The Tarlton Law Library’s physical facility, including Special Collections, is closed until further notice. Tarlton’s librarians and staff remain actively engaged in providing library services. Student tech support (email@example.com) and faculty and student reference assistance (https://tarlton.law.utexas.edu/email) will be available during business hours. Students can also consult our Library and Technology Support FAQ (https://tarlton.law.utexas.edu/student-remote) for most frequently needed information.
Lucy Moore (1881-1953) was a teacher, principal of the Stephenville High School, and Superintendent of the Lorena public schools before entering the University of Texas School of Law. She earned her LL.B. in 1920. As a student at the university, she served as vice president of the Woman's Law Association and Secretary-Treasurer of the Law Department. She was also a member of the Cofer Law Society, Cap and Gown, and Visor - a women's honor society. Moore was also a charter member of the Eta Chapter of Kappa Beta Phi legal sorority and served as the organization's national president in 1922.
Following graduation, she was named quizmaster for the 1920-1921 academic year. By 1922, she was serving as Registrar and Secretary to the faculty. In 1924, Professor Moore was made an instructor of Legal Bibliography, a one hour per week course required for first year students. When Doris Connerly left the library in 1926, Professor Moore took over the position of law librarian, although she continued to serve as Registrar and teach as well. Under Professor Moore's leadership, reference services were provided to law students, students in other University departments, faculty, lawyers, and members of the public. Professor Moore and the assistant librarians helped students, faculty, and the public by locating rare books and reports, finding elusive cases, and tracing points of law across volumes. The library also provided service to state agencies, including the Texas Supreme Court, the Attorney-General's Office, and the General Land Office. Instruction in the use of the library also increased, with additional classes being held for student assistants and editors of the Texas Law Review. Under Professor Moore's guidance, the law library also began creating exhibits featuring rare copies of important Spanish books that influenced Texas law, early English and American law books, and original Texas constitutions and other Texas legal material.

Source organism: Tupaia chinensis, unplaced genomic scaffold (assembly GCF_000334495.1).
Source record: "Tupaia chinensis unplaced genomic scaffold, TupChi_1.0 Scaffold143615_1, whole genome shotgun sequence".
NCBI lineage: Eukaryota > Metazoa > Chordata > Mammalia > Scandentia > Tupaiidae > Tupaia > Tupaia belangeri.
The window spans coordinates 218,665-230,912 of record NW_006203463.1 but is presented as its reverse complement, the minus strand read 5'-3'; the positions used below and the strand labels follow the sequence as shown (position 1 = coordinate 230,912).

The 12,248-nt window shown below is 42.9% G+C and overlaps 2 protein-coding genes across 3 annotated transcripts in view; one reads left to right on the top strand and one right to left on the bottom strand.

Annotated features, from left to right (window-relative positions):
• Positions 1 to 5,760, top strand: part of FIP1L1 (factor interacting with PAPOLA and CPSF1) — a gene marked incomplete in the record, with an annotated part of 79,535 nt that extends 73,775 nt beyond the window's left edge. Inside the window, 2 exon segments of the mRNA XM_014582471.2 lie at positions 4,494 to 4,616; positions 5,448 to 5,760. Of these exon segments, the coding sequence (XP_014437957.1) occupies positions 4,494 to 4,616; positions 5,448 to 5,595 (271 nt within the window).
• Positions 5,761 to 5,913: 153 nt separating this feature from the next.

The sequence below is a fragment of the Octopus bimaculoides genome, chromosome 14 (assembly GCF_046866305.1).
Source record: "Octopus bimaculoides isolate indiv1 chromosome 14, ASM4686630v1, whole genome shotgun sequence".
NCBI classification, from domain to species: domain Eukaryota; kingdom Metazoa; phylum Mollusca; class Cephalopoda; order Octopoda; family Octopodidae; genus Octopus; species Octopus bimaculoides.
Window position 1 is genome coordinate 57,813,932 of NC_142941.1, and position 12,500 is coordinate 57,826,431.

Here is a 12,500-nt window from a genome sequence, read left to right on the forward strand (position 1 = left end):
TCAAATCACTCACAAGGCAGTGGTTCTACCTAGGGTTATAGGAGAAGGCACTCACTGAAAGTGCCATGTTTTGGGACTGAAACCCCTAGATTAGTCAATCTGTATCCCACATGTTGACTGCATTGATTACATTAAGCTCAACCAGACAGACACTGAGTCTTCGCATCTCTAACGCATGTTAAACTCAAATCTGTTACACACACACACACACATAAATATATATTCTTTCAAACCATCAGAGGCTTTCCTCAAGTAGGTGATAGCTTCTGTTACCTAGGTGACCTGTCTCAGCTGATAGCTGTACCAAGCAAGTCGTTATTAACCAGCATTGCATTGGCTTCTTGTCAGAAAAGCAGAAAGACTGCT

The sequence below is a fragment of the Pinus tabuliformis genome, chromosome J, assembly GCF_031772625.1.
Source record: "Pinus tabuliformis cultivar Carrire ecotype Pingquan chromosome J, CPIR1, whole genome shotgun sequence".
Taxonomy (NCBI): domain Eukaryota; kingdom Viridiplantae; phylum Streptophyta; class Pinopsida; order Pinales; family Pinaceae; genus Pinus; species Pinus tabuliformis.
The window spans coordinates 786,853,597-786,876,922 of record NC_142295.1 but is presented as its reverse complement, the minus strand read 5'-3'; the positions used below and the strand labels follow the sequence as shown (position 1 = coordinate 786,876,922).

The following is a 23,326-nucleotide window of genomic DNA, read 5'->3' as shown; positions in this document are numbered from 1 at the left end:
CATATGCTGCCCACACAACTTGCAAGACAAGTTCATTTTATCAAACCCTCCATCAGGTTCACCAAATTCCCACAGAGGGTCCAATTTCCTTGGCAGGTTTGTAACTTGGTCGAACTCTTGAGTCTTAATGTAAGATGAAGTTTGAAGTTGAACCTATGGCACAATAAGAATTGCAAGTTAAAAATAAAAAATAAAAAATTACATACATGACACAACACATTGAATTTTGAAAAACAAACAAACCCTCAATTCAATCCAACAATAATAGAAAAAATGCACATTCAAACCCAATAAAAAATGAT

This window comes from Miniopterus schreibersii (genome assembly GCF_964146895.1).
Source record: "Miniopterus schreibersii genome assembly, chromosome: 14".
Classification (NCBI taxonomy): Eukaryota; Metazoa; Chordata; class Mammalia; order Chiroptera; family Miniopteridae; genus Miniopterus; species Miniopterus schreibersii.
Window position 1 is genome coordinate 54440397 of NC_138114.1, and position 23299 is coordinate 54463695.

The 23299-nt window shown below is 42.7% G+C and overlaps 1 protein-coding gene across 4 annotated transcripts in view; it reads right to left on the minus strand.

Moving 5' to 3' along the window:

In addition to Professor Moore, the library had an assistant librarian and student workers. Following the creation of the National Youth Administration (N.Y.A.) in 1935, the library also had as many as 20 N.Y.A. workers. Students and N.Y.A. assistants staffed the loan desk, made repairs to torn or loose pages, and shelved books.
In 1940, Professor Moore resigned from the position of law librarian. She continued to serve as instructor and secretary until 1943 when she retired from the university.